What is Kwanzaa?
Kwanzaa is a seven-day holiday that celebrates the origins of the African American. It strives to commemorate those things that help the African American community remain strong. It was born out of the civil rights movement and its inventor, Ron Karenga, at first wanted to give African Americans an opportunity to celebrate a holiday not invented by the dominant culture.
Since its inception in 1966, Karenga’s position has shifted greatly. He now believes that Kwanzaa is an appropriate celebration to many, just as any race in America might celebrate Chinese New Year. Karenga also shifted his position to allow more people of diverse religions to celebrate this holiday without diverging from their religious beliefs.
The Kwanzaa celebration lasts for seven days and is not meant to mimic an African holiday. The word “Kwanza” loosely translates in Swahili to “first fruits.” However, it has never meant to be imitative of a specific pan-African holiday. It is specifically the celebration of African Americans; though many in other parts of the world now also celebrate the holiday.
The seven days of Kwanzaa match the seven principles celebrated during the days. These are ideas that triumph the idea of community of individualism. Each day is dedicated to a specific idea. They are in order:
- Unity of family, community, race and nation.
- Self Determination which allows one to define one’s self, and to define one’s community. Self Determination also involves the celebration of creations of the past and present African American.
- Collective Work and Responsibility refers to all African Americans’ steps toward building a sustainable community together, and turning inward to solve problems.
- Cooperative Economics relates to African American business leaders showing solidarity in business practices so that all profit from individual accomplishment in business.
- Purpose is defined as the cooperative effort of all in the community to strengthen and restore the African American community.
- Creativity means to do as much as one can to beautify and make memorable the African American’s community.
- Faith refers to faith in one’s people, teachers, community, religious leaders and ultimate success ahead for African Americans.
These principals are each given a day of observation, but all stress unity of the African American people, and the importance of community. Kwanzaa celebrations may have a specific “African” flair. The home may be decorated in colorful African cloth, and people may dress in tradition clothing. It may also be part of the celebration of Christmas and New Year's day.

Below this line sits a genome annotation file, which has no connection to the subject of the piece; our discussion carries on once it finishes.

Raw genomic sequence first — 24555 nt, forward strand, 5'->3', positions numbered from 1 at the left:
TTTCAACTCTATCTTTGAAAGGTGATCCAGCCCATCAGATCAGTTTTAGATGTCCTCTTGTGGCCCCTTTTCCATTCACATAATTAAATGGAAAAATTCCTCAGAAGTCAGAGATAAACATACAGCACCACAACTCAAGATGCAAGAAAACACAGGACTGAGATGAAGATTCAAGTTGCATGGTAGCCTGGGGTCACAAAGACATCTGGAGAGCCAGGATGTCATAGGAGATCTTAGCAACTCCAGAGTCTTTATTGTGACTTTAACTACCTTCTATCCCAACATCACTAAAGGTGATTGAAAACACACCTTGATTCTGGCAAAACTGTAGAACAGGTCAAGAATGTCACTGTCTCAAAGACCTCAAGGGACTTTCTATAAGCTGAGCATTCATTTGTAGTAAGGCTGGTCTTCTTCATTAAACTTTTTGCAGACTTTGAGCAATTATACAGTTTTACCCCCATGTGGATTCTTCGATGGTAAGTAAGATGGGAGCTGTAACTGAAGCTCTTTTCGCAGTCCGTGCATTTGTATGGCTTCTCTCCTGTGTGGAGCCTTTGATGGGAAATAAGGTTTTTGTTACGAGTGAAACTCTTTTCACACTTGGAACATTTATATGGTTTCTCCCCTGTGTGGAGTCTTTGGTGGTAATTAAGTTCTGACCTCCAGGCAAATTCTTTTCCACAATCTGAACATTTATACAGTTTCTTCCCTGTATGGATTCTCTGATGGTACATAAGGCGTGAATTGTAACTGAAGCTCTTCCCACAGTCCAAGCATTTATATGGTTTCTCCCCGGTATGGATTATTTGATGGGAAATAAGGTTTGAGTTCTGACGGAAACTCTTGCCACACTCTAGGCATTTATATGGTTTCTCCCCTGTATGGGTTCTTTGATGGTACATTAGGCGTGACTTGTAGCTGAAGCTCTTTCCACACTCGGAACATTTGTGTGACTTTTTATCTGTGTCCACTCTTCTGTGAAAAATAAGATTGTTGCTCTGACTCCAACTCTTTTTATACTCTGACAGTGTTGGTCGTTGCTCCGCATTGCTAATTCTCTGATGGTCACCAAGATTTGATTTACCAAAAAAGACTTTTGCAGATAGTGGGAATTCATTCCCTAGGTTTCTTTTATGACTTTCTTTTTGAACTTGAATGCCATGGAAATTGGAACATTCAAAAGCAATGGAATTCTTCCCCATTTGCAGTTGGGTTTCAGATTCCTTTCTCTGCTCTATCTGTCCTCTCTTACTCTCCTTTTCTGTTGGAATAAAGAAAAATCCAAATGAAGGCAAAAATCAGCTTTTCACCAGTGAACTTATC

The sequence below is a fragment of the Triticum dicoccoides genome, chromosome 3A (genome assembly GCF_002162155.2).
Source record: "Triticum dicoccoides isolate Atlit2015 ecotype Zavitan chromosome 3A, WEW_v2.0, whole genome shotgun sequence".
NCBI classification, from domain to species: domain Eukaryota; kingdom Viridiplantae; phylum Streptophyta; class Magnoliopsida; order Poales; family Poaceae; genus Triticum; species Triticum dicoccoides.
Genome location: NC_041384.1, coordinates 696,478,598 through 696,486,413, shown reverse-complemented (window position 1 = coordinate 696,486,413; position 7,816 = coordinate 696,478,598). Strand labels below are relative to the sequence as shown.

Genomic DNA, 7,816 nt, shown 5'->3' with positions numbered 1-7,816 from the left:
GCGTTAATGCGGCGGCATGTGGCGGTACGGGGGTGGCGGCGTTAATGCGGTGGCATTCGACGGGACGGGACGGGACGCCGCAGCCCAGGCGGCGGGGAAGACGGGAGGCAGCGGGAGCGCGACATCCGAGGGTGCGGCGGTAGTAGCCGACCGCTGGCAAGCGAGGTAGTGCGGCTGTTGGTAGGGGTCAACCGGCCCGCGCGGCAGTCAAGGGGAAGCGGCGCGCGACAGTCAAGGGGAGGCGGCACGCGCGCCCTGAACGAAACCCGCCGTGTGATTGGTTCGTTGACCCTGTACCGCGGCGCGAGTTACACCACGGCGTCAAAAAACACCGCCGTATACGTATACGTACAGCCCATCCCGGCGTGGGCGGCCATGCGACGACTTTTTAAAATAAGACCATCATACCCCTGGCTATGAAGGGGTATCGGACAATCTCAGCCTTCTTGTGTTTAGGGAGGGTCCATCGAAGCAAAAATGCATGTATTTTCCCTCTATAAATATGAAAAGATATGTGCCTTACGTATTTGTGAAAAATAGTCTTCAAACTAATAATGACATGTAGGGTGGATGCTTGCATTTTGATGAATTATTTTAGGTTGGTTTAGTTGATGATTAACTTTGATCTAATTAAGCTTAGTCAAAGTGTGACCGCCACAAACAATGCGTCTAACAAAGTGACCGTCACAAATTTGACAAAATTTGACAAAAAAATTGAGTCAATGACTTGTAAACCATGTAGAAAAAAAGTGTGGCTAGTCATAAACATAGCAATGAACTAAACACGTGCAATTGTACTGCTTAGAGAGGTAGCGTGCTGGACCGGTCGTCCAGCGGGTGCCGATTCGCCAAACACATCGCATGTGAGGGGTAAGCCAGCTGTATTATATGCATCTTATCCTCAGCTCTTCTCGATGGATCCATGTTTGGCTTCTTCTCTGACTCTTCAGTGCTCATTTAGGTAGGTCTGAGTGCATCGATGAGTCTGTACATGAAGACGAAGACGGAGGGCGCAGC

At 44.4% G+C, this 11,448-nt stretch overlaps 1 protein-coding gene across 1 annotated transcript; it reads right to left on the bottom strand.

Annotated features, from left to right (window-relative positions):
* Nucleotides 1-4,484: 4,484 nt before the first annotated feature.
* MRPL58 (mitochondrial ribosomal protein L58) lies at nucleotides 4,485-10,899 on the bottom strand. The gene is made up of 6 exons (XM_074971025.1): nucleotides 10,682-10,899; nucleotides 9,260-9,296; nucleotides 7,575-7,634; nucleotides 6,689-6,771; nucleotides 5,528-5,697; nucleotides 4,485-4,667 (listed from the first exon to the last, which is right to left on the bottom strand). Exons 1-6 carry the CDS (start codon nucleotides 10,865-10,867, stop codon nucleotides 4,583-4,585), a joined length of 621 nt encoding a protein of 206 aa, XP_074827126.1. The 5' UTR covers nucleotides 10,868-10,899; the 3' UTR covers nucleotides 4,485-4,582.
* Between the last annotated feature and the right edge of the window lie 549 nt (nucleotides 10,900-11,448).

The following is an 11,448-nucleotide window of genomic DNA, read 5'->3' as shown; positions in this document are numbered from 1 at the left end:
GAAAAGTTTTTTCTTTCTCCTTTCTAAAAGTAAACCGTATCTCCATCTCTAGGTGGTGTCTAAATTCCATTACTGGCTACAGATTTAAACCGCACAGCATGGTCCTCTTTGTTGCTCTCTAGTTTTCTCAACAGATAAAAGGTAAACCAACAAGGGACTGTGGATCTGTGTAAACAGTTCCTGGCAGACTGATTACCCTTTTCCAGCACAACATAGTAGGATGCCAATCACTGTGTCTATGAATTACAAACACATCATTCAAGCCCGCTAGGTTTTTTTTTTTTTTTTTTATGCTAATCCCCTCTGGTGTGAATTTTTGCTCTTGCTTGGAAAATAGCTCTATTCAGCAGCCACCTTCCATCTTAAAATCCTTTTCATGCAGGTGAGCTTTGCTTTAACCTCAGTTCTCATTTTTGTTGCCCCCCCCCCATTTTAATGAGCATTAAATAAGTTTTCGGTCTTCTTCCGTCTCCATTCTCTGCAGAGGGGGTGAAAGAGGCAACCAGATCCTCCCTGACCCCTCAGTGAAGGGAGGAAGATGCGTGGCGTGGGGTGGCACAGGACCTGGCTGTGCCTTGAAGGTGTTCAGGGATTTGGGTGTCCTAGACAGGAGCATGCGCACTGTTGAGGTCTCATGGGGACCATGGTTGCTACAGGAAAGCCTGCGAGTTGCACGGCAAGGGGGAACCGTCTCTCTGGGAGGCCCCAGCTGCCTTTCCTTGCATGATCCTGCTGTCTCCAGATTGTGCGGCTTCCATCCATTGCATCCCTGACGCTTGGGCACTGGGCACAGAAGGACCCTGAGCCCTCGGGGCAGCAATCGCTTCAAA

In these cases, Christians who celebrate Kwanzaa may have the Christmas tree, and the kinara, the special menorah, which holds the seven candles representative of the Kwanzaa principles. On each night of the holiday more candles are lit. On the seventh night all candles blaze forth to symbolize the whole of Kwanzaa.
So, 50 years ago a guy makes up a holiday, it never catches on but to not acknowledge it makes you racist. We live in strange times. Merry Festivus. - The rest of us.
I don't understand why we have stressed integration and equality for so many years and still have a holiday that is completely devoted to one race of people.
Anon56048-Really that is interesting. I know that the Kwanzaa holiday is not that widespread in the United States but many schools still observe it.
In my children’s private school there is always a Kwanzaa song included in the Holiday program. I think the idea of Kwanzaa traditions really are a blend of Christmas and Hanukkah.
The Kwanzaa candle holder is used for the same purpose as a menorah and while the celebration of the African American culture should be lauded, I think that the Kwanzaa holiday would be better received if it did not take place during the Christmas and Hanukkah seasons because it does not get any attention because these holidays dominate during the month of December.
You do not have to be Christian to get into the Christmas spirit for example. Having the Christmas spirit really means that you are kind to others and are generous with the poor and those in need. These ideals should be applied year round and not in a single holiday.
The same could be said for Kwanzaa. The celebration of African American heritage should live on the entire year not just on a single day.
In spite of the fact that Kwanzaa purports to be a "Pan-African" holiday, after almost two years in South Africa I have yet to encounter anyone familiar with it.
Post your comments